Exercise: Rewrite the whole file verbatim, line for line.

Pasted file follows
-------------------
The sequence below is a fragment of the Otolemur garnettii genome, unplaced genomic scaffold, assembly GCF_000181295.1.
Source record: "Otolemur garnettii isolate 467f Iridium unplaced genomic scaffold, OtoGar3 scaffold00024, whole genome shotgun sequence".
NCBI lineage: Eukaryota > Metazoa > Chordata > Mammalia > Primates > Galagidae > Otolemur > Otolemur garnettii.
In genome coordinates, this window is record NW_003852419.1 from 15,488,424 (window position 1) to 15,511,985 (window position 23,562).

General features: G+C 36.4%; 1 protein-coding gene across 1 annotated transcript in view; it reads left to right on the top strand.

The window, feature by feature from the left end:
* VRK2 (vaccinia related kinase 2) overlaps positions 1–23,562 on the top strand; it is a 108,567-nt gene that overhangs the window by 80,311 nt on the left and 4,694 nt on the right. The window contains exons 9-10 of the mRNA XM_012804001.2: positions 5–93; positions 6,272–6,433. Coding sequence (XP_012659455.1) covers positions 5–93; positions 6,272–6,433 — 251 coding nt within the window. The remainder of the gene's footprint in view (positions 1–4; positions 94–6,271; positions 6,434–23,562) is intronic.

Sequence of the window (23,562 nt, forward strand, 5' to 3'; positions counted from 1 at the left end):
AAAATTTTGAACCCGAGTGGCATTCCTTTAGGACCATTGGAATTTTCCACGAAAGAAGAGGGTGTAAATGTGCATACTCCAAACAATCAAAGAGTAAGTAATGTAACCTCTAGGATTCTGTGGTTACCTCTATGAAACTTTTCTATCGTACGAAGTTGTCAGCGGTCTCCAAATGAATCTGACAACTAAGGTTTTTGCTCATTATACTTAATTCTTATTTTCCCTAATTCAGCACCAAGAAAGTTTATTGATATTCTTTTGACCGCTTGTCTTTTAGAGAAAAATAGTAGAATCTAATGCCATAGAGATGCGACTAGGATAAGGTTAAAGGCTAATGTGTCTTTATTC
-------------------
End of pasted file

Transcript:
The sequence below is a fragment of the Otolemur garnettii genome, unplaced genomic scaffold, assembly GCF_000181295.1.
Source record: "Otolemur garnettii isolate 467f Iridium unplaced genomic scaffold, OtoGar3 scaffold00024, whole genome shotgun sequence".
NCBI lineage: Eukaryota > Metazoa > Chordata > Mammalia > Primates > Galagidae > Otolemur > Otolemur garnettii.
In genome coordinates, this window is record NW_003852419.1 from 15,488,424 (window position 1) to 15,511,985 (window position 23,562).

General features: G+C 36.4%; 1 protein-coding gene across 1 annotated transcript in view; it reads left to right on the top strand.

The window, feature by feature from the left end:
* VRK2 (vaccinia related kinase 2) overlaps positions 1–23,562 on the top strand; it is a 108,567-nt gene that overhangs the window by 80,311 nt on the left and 4,694 nt on the right. The window contains exons 9-10 of the mRNA XM_012804001.2: positions 5–93; positions 6,272–6,433. Coding sequence (XP_012659455.1) covers positions 5–93; positions 6,272–6,433 — 251 coding nt within the window. The remainder of the gene's footprint in view (positions 1–4; positions 94–6,271; positions 6,434–23,562) is intronic.

Sequence of the window (23,562 nt, forward strand, 5' to 3'; positions counted from 1 at the left end):
AAAATTTTGAACCCGAGTGGCATTCCTTTAGGACCATTGGAATTTTCCACGAAAGAAGAGGGTGTAAATGTGCATACTCCAAACAATCAAAGAGTAAGTAATGTAACCTCTAGGATTCTGTGGTTACCTCTATGAAACTTTTCTATCGTACGAAGTTGTCAGCGGTCTCCAAATGAATCTGACAACTAAGGTTTTTGCTCATTATACTTAATTCTTATTTTCCCTAATTCAGCACCAAGAAAGTTTATTGATATTCTTTTGACCGCTTGTCTTTTAGAGAAAAATAGTAGAATCTAATGCCATAGAGATGCGACTAGGATAAGGTTAAAGGCTAATGTGTCTTTATTC